1. The patrons of the midnight showing ofThe Dark Knight Riseshad entered a zone in which there existednoreal protection of any kind against acts of violence. The theater chain owned by Cinemark maintains a strict no-gun position, not just for customers but for all employees, including security personnel. Of course, the theater has full right to ban guns for its customers not just for safety purposes but to keep insurance costs to a minimum, but I draw the line when it also includes security personnel, deferring the only security to the local government police.
In addition and while Colorado has a liberal policy of issuing concealed carry permits for adults over 21 years of age, most of the theater goers were under-age for such permits. Furthermore, at midnight the rest of the shopping center area was closed and deserted of employees and patrons, so that aid from others was not possible. Nevertheless, film critic Roger Ebert has predictably and ignorantlymade wild claimsthat the incident proves the failure of concealed carry permits and that America’s gun laws as “insane.”
That James Holmes is insane, few may doubt. Our gun laws are also insane, but many refuse to make the connection. The United States is one of few developed nations that accepts the notion of firearms in public hands. In theory, the citizenry needs to defend itself. Not a single person at the Aurora, Colo., theater shot back, but the theory will still be defended.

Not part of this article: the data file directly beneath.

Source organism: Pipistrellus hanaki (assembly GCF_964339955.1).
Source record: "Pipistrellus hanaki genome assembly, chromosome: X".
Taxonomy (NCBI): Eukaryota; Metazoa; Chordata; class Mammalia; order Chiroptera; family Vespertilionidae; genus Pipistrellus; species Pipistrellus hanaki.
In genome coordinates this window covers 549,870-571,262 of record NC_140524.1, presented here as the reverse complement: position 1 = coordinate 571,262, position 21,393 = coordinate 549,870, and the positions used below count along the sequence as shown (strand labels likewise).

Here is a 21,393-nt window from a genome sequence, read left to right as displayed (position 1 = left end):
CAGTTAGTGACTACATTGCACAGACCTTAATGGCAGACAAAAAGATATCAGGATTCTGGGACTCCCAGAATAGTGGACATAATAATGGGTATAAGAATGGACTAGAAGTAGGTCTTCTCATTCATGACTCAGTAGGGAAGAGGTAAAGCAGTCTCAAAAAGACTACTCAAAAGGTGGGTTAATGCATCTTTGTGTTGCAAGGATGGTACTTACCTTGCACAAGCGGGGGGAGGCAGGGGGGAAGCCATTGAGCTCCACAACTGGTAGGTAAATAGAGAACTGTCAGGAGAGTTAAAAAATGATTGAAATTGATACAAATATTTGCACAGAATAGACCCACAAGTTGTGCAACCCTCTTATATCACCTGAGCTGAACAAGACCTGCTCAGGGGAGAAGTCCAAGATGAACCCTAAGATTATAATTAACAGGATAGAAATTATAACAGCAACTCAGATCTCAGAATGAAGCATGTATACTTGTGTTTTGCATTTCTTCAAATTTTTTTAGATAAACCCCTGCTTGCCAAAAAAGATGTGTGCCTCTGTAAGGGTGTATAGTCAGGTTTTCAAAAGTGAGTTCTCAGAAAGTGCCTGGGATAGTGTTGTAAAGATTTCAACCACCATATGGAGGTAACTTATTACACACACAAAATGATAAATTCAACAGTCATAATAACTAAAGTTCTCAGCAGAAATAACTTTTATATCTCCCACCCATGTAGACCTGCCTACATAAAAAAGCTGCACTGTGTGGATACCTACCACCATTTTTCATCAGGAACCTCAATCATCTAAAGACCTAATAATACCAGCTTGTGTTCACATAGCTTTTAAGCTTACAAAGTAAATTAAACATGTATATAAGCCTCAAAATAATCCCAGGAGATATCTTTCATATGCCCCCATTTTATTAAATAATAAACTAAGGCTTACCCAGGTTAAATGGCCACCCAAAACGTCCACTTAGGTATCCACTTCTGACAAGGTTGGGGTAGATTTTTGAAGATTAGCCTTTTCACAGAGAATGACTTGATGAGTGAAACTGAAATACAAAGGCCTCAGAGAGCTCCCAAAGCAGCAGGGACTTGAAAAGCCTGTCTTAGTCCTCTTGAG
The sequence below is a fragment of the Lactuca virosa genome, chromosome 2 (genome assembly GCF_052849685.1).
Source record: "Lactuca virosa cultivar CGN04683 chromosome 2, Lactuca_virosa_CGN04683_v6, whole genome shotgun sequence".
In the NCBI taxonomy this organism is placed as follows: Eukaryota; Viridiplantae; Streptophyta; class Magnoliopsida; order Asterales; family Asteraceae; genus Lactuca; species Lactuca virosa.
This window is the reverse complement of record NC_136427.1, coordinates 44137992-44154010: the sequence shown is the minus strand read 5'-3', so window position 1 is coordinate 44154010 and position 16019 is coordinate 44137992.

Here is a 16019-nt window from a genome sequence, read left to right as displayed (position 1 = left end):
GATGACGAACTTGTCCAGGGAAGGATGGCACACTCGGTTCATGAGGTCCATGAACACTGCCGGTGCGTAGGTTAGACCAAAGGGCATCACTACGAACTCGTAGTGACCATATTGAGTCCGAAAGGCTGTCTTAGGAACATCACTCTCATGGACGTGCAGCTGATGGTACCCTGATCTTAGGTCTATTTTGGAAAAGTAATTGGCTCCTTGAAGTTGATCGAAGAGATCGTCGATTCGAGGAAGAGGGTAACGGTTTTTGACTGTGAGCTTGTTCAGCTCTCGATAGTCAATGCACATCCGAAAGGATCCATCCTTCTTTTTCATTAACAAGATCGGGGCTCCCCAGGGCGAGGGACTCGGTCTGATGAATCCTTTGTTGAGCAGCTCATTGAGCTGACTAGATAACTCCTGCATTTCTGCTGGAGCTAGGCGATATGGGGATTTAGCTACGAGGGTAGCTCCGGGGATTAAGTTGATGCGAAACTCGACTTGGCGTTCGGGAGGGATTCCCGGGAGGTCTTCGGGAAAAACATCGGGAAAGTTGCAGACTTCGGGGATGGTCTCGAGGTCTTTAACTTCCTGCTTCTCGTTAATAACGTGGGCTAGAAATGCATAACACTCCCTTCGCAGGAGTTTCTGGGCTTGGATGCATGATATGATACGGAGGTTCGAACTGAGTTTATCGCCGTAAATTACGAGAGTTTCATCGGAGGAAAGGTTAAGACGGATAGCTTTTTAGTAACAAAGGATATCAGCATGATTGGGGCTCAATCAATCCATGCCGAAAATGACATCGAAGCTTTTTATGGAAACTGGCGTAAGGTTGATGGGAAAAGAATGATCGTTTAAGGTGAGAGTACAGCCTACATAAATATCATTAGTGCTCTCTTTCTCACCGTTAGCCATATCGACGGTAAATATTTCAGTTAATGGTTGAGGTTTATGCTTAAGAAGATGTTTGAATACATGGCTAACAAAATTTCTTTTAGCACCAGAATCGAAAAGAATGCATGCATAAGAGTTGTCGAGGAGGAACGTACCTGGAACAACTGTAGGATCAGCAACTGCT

It seemed unlikely to me that there wouldn’t be someone in such a group that might have been armed. Maybe they “acted responsibly” by not firing blind at an armored target in a cloud of smoke or tear gas. Or maybe, when the time came, the decision to intervene was a bigger decision than they were prepared for.
It seemed unlikely, that is, until I learned that not only did the theater have the ineffective “no weapons” policy, but that also the city of Aurora is among the cities in Colorado that have ordinances prohibiting concealed carry and discharge of firearms, excepting law enforcement personnel, of course. These ordinances may be subject to preemption by Colorado state law, but the combination of local ordinances and property owner policy greatly diminishes, in my mind, the likelihood that an armed citizen was on scene.
I doubt that we will ever know for sure.